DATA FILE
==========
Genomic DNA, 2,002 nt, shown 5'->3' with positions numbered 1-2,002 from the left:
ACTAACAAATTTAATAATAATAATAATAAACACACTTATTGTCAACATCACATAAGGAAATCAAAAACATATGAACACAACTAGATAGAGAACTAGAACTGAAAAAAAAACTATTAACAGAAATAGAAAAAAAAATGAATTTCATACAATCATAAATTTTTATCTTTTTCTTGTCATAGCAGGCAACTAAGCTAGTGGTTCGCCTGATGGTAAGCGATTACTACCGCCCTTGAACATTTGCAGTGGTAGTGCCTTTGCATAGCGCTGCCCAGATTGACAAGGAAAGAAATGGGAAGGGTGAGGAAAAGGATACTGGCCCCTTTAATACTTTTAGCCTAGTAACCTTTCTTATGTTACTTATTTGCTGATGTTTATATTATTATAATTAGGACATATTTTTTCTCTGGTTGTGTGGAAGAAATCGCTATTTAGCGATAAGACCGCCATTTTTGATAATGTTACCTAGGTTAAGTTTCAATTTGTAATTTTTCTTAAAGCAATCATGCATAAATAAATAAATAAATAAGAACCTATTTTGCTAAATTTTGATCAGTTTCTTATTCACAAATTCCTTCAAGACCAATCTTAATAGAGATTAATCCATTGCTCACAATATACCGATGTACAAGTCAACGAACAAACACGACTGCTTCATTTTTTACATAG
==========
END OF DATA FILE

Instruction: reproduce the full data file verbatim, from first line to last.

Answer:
Genomic DNA, 2,002 nt, shown 5'->3' with positions numbered 1-2,002 from the left:
ACTAACAAATTTAATAATAATAATAATAAACACACTTATTGTCAACATCACATAAGGAAATCAAAAACATATGAACACAACTAGATAGAGAACTAGAACTGAAAAAAAAACTATTAACAGAAATAGAAAAAAAAATGAATTTCATACAATCATAAATTTTTATCTTTTTCTTGTCATAGCAGGCAACTAAGCTAGTGGTTCGCCTGATGGTAAGCGATTACTACCGCCCTTGAACATTTGCAGTGGTAGTGCCTTTGCATAGCGCTGCCCAGATTGACAAGGAAAGAAATGGGAAGGGTGAGGAAAAGGATACTGGCCCCTTTAATACTTTTAGCCTAGTAACCTTTCTTATGTTACTTATTTGCTGATGTTTATATTATTATAATTAGGACATATTTTTTCTCTGGTTGTGTGGAAGAAATCGCTATTTAGCGATAAGACCGCCATTTTTGATAATGTTACCTAGGTTAAGTTTCAATTTGTAATTTTTCTTAAAGCAATCATGCATAAATAAATAAATAAATAAGAACCTATTTTGCTAAATTTTGATCAGTTTCTTATTCACAAATTCCTTCAAGACCAATCTTAATAGAGATTAATCCATTGCTCACAATATACCGATGTACAAGTCAACGAACAAACACGACTGCTTCATTTTTTACATAG